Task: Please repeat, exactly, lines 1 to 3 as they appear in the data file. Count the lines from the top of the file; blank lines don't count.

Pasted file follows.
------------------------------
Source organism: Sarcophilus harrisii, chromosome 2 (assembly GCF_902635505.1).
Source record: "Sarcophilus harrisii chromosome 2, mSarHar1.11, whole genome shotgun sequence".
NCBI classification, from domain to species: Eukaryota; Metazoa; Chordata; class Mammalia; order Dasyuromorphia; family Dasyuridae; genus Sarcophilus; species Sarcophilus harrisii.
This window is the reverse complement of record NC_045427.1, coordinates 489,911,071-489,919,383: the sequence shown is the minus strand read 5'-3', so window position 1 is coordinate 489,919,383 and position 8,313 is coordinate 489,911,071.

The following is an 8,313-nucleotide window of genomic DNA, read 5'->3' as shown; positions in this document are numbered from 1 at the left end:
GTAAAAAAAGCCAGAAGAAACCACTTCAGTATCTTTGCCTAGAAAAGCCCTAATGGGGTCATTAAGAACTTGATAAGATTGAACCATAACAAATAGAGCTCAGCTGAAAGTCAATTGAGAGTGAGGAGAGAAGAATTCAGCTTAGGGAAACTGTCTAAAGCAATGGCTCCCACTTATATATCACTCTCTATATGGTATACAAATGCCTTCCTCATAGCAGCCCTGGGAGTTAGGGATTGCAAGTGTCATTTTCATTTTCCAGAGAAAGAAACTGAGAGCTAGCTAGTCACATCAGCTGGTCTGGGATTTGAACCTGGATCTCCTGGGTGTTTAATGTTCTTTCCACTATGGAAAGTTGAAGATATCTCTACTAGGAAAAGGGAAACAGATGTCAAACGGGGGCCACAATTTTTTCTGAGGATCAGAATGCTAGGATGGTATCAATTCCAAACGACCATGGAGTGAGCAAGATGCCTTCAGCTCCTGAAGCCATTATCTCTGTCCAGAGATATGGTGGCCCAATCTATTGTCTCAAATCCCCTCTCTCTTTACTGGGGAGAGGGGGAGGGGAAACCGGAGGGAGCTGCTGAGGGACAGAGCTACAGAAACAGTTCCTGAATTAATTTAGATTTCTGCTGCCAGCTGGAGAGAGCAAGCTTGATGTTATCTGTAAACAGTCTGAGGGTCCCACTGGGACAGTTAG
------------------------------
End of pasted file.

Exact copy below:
Source organism: Sarcophilus harrisii, chromosome 2 (assembly GCF_902635505.1).
Source record: "Sarcophilus harrisii chromosome 2, mSarHar1.11, whole genome shotgun sequence".
NCBI classification, from domain to species: Eukaryota; Metazoa; Chordata; class Mammalia; order Dasyuromorphia; family Dasyuridae; genus Sarcophilus; species Sarcophilus harrisii.